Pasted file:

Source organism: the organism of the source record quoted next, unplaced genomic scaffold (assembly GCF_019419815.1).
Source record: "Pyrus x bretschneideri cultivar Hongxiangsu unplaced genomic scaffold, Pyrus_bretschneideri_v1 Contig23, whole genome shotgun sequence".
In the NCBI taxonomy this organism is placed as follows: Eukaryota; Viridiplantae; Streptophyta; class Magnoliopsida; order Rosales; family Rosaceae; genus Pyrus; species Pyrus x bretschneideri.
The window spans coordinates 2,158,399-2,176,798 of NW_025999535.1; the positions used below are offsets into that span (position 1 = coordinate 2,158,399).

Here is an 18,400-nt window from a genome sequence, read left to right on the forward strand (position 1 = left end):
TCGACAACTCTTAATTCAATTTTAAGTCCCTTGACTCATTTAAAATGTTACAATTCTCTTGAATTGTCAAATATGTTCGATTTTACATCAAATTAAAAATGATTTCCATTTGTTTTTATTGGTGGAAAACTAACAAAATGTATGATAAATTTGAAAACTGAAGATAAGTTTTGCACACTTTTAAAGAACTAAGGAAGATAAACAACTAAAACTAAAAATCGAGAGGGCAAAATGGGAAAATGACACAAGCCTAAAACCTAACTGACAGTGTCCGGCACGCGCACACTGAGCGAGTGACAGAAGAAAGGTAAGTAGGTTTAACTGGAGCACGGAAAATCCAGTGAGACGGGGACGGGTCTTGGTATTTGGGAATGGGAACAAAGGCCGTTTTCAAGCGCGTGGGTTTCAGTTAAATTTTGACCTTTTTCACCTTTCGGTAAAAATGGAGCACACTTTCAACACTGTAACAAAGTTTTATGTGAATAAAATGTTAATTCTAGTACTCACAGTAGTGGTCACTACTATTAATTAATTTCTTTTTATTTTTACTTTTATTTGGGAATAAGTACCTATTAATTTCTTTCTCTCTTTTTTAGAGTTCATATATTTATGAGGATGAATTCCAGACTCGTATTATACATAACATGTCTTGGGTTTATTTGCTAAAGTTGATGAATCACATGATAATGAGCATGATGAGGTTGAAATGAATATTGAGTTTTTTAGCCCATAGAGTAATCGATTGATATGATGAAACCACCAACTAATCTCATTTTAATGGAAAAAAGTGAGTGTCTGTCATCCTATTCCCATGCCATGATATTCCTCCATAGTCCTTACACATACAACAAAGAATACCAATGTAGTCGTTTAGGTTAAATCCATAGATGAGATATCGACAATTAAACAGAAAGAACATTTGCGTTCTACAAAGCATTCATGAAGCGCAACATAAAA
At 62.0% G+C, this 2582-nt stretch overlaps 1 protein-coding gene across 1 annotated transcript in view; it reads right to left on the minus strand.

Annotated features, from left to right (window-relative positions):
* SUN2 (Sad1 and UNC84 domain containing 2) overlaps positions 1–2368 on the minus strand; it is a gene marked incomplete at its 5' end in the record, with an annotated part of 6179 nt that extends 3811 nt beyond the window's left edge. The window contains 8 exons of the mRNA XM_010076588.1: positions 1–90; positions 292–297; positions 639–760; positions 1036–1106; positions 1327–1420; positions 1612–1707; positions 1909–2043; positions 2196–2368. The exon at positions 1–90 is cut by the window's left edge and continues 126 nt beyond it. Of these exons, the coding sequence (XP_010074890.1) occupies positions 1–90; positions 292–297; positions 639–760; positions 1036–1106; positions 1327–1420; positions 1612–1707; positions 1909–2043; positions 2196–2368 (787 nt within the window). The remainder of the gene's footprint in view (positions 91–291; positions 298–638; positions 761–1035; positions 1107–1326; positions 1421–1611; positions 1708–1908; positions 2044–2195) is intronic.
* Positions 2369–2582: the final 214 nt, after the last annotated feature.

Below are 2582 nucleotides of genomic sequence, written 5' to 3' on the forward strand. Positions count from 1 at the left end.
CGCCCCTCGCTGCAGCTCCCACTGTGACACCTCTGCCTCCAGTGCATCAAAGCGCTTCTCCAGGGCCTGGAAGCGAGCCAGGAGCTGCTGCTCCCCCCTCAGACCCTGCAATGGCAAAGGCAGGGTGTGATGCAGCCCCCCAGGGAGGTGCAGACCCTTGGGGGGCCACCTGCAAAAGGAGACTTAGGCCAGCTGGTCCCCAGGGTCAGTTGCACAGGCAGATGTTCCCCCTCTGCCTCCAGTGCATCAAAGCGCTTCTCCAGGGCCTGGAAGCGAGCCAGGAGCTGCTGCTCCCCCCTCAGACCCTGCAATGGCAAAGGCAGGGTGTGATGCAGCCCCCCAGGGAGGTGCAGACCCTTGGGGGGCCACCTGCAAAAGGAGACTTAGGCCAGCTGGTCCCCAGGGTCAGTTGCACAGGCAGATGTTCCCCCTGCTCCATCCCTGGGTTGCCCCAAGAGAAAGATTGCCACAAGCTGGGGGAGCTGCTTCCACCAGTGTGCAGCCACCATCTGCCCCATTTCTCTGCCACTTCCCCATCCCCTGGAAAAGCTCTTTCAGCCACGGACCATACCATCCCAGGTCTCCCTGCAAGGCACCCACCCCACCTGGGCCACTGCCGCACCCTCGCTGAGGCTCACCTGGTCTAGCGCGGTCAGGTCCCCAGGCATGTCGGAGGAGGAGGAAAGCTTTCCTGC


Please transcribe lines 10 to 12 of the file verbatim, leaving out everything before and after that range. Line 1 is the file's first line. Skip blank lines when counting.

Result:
* Positions 2369–2582: the final 214 nt, after the last annotated feature.

Below are 2582 nucleotides of genomic sequence, written 5' to 3' on the forward strand. Positions count from 1 at the left end.
CGCCCCTCGCTGCAGCTCCCACTGTGACACCTCTGCCTCCAGTGCATCAAAGCGCTTCTCCAGGGCCTGGAAGCGAGCCAGGAGCTGCTGCTCCCCCCTCAGACCCTGCAATGGCAAAGGCAGGGTGTGATGCAGCCCCCCAGGGAGGTGCAGACCCTTGGGGGGCCACCTGCAAAAGGAGACTTAGGCCAGCTGGTCCCCAGGGTCAGTTGCACAGGCAGATGTTCCCCCTCTGCCTCCAGTGCATCAAAGCGCTTCTCCAGGGCCTGGAAGCGAGCCAGGAGCTGCTGCTCCCCCCTCAGACCCTGCAATGGCAAAGGCAGGGTGTGATGCAGCCCCCCAGGGAGGTGCAGACCCTTGGGGGGCCACCTGCAAAAGGAGACTTAGGCCAGCTGGTCCCCAGGGTCAGTTGCACAGGCAGATGTTCCCCCTGCTCCATCCCTGGGTTGCCCCAAGAGAAAGATTGCCACAAGCTGGGGGAGCTGCTTCCACCAGTGTGCAGCCACCATCTGCCCCATTTCTCTGCCACTTCCCCATCCCCTGGAAAAGCTCTTTCAGCCACGGACCATACCATCCCAGGTCTCCCTGCAAGGCACCCACCCCACCTGGGCCACTGCCGCACCCTCGCTGAGGCTCACCTGGTCTAGCGCGGTCAGGTCCCCAGGCATGTCGGAGGAGGAGGAAAGCTTTCCTGC